Essentially, this book tells a story set in Heaven.  Alizel is a unranked angel, i.e. from the lowest rank in Heaven, who literally spends billions of years interacting with fellow angels and exploring the wonder of God's Heavenly creation.  God sets to a new creation in the Realm of Matter, and Alizel and his compatriots watch this new creation with wonder as billions of years pass and new forms of life evolve from single cells, as God goes to Earth and leaves behind a piece of himself in the Sons of Mud (their soul).  Some angels get pissed about being commanded to serve people, and Lucifrel becomes, well, Lucifer and leads a rebellion.

Alizel -the main character - breaks my heart.  He is a confused angel trying to figure out just what in the heck is going on.  He led a completely innocent life completely sustained by the powerful love of God, and was suddenly thrown into a war and wrestling with questions revolving around theodicy, true purpose, friendship, and love.  Pottle's descriptions of what goes through Alizel's head as he takes part in observing the wind up to the creation of the Sons of Mud remind me of many internal struggles I've had with God.  Why is anything that counters God allowed to exist?  Why is there suffering?  Where is the love?

One of my major pet peeves is that science and God are traditionally treated as polar opposites and never the twain shall meet.  My dad talks about how science explains how God does things, which is the case in this here Pottle's book.  Evolution? Sure - who says that God didn't allow the world to exist for billions of years before breathing life into Adam (did you know the word "Adam" in the original Hebrew is "Adama" and means "earth", "soil" or something to that effect).  Who says that God didn't direct how the first cells divided and such?  "Ra ra ra it was seven days it is in Genesis blah blah blah"  Okay, but Chapter 2 of Genesis has a slightly different version of creation in which elements of life appear in different orders....but I need to stop or I'm going to go on about my issues with Biblicist views that allow no room for God to step outside of human boxes. The point is that Pottle deftly weaves science and God together instead of trying to divorce the two, and for this I will always adore this work.  : )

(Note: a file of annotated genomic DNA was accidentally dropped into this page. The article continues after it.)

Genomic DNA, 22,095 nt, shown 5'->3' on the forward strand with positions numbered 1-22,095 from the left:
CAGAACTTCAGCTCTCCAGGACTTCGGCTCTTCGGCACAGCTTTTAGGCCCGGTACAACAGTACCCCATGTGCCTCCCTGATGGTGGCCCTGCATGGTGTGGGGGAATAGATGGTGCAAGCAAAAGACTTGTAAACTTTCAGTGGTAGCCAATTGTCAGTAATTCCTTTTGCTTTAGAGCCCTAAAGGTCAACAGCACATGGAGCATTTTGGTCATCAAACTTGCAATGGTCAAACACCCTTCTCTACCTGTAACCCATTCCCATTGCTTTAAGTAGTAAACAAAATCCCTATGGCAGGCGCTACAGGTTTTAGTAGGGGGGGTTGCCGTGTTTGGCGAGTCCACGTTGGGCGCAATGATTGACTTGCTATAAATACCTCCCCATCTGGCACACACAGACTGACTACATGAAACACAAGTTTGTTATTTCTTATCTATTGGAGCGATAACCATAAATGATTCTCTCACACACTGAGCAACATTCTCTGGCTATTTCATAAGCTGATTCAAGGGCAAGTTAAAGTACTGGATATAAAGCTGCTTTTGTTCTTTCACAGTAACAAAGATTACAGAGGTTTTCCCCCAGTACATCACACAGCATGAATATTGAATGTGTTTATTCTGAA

Back to Alizel - as he watches Heaven deteriorate, loses friends as they either "die" or become demons, he questions God and His will.  I've done this.  It is hard not to when the news delivers news of children being raped, hurricanes destroying homes, disease, famine, destruction (of course news casters seem to only report on the bad stuff that happens).  Where is God in the midst of the destruction and chaos?  It boils down to that absolutely pesky thing called "free will"...but do angels have free will?  It depends on who you ask.  For Pottle they do.  Alizel and a fellow angel engage in perhaps one of the best discussions regarding God's vulnerability that I have ever seen.  "Of course God would still love those in rebellion against Him. He would want to give them time to repent, but He couldn't force them to repent. God's omnipotence was total, save where it ran into the individual free will of each angel He had given him to use. God still possessed true omnipotence because His limited omnipotence was limited only by His own free choice."